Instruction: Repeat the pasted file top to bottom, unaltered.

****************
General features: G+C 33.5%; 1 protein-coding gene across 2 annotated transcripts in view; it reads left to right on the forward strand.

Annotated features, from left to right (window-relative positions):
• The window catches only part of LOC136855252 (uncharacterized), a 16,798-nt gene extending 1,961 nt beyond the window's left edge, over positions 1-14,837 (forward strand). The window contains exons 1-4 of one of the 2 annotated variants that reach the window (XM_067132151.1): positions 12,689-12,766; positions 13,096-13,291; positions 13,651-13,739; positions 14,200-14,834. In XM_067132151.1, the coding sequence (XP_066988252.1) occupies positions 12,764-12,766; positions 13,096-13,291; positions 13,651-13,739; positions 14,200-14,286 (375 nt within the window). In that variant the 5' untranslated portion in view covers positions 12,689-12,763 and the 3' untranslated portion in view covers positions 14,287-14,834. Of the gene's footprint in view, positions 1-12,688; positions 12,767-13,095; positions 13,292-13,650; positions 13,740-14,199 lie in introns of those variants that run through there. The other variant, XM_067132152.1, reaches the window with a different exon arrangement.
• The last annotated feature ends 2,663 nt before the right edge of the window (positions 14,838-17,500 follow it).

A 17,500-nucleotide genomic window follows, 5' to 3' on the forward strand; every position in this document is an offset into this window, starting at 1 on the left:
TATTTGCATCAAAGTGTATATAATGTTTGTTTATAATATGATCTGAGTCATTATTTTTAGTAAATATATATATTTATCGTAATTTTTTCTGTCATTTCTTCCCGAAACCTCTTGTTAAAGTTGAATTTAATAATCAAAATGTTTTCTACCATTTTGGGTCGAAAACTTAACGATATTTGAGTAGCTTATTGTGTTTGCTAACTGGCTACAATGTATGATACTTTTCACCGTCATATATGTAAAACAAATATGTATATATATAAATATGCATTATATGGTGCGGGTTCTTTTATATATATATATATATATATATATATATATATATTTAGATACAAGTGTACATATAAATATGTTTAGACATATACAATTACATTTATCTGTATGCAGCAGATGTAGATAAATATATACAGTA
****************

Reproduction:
General features: G+C 33.5%; 1 protein-coding gene across 2 annotated transcripts in view; it reads left to right on the forward strand.

Annotated features, from left to right (window-relative positions):
• The window catches only part of LOC136855252 (uncharacterized), a 16,798-nt gene extending 1,961 nt beyond the window's left edge, over positions 1-14,837 (forward strand). The window contains exons 1-4 of one of the 2 annotated variants that reach the window (XM_067132151.1): positions 12,689-12,766; positions 13,096-13,291; positions 13,651-13,739; positions 14,200-14,834. In XM_067132151.1, the coding sequence (XP_066988252.1) occupies positions 12,764-12,766; positions 13,096-13,291; positions 13,651-13,739; positions 14,200-14,286 (375 nt within the window). In that variant the 5' untranslated portion in view covers positions 12,689-12,763 and the 3' untranslated portion in view covers positions 14,287-14,834. Of the gene's footprint in view, positions 1-12,688; positions 12,767-13,095; positions 13,292-13,650; positions 13,740-14,199 lie in introns of those variants that run through there. The other variant, XM_067132152.1, reaches the window with a different exon arrangement.
• The last annotated feature ends 2,663 nt before the right edge of the window (positions 14,838-17,500 follow it).

A 17,500-nucleotide genomic window follows, 5' to 3' on the forward strand; every position in this document is an offset into this window, starting at 1 on the left:
TATTTGCATCAAAGTGTATATAATGTTTGTTTATAATATGATCTGAGTCATTATTTTTAGTAAATATATATATTTATCGTAATTTTTTCTGTCATTTCTTCCCGAAACCTCTTGTTAAAGTTGAATTTAATAATCAAAATGTTTTCTACCATTTTGGGTCGAAAACTTAACGATATTTGAGTAGCTTATTGTGTTTGCTAACTGGCTACAATGTATGATACTTTTCACCGTCATATATGTAAAACAAATATGTATATATATAAATATGCATTATATGGTGCGGGTTCTTTTATATATATATATATATATATATATATATATATATTTAGATACAAGTGTACATATAAATATGTTTAGACATATACAATTACATTTATCTGTATGCAGCAGATGTAGATAAATATATACAGTA